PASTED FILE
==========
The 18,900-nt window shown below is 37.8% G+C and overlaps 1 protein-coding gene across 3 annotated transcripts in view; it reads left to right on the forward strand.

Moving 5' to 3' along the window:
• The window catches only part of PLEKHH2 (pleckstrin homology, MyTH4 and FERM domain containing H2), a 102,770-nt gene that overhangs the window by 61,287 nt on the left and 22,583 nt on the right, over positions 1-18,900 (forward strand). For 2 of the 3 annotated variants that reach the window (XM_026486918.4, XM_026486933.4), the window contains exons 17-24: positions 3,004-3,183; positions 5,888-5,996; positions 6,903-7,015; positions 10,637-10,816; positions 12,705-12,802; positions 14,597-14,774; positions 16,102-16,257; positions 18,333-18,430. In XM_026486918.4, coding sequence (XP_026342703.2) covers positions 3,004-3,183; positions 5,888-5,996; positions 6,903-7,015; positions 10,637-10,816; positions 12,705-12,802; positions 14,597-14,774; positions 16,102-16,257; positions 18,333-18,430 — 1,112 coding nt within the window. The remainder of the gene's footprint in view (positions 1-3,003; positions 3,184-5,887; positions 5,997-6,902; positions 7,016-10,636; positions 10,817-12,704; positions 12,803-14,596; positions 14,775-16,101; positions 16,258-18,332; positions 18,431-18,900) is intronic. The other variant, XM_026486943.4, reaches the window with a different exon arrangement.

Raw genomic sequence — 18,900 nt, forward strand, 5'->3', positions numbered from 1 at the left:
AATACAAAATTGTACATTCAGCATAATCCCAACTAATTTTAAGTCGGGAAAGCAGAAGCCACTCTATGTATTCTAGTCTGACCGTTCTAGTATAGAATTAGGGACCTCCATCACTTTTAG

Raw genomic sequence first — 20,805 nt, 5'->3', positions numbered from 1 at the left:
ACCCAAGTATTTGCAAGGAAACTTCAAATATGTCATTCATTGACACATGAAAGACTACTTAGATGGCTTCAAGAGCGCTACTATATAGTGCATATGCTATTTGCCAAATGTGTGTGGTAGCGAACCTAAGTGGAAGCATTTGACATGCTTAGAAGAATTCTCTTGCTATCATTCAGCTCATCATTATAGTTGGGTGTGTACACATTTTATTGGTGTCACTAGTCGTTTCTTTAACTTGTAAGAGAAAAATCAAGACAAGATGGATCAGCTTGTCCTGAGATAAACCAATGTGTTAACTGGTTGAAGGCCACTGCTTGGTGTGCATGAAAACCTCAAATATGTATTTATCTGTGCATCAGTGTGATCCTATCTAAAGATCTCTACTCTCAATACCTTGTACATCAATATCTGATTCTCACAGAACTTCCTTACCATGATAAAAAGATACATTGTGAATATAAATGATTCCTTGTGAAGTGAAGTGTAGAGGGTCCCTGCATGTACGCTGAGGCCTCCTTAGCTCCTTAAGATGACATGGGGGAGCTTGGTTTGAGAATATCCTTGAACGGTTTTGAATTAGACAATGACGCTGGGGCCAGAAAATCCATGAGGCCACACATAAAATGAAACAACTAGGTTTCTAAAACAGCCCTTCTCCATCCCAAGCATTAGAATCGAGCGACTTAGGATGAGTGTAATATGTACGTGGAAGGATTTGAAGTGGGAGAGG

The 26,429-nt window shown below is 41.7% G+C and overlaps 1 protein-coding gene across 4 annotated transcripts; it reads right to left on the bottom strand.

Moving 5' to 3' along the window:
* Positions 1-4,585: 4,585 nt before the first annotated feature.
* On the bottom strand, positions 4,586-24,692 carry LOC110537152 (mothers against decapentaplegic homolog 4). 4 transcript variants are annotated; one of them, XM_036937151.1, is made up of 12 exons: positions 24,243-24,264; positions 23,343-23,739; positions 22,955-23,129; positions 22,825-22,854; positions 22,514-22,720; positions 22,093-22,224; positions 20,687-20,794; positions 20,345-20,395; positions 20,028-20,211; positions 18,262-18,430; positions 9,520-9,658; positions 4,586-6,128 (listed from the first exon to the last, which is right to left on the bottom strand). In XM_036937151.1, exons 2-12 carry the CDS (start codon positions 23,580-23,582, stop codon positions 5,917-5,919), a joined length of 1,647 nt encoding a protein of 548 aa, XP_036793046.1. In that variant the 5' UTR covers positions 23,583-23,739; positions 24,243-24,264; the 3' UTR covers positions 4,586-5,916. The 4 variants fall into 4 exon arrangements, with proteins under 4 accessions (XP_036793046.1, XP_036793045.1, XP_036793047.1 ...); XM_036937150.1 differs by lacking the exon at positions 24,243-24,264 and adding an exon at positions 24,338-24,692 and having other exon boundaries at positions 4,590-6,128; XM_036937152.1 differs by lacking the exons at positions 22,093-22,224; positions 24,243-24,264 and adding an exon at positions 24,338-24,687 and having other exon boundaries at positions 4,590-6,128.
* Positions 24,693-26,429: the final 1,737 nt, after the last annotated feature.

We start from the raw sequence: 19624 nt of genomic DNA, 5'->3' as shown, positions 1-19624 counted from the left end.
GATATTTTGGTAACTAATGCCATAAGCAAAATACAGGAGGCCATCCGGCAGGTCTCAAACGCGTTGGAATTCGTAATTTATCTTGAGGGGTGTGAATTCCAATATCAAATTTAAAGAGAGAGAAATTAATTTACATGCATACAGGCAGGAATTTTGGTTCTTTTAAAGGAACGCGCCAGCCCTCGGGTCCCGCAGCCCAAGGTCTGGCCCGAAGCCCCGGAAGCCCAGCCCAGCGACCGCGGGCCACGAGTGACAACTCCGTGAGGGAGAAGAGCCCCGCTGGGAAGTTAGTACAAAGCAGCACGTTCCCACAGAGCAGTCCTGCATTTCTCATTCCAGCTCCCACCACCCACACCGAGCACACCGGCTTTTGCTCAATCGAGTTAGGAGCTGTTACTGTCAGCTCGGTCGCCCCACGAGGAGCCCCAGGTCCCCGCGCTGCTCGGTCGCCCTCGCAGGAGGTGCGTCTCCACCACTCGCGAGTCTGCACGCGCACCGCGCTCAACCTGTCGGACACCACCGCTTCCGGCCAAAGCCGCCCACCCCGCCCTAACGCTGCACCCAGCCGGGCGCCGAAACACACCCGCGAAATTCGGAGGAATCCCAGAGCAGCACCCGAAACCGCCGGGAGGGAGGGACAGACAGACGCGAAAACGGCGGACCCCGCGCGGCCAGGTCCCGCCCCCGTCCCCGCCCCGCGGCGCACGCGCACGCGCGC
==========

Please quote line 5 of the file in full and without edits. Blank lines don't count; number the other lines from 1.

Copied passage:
AATACAAAATTGTACATTCAGCATAATCCCAACTAATTTTAAGTCGGGAAAGCAGAAGCCACTCTATGTATTCTAGTCTGACCGTTCTAGTATAGAATTAGGGACCTCCATCACTTTTAG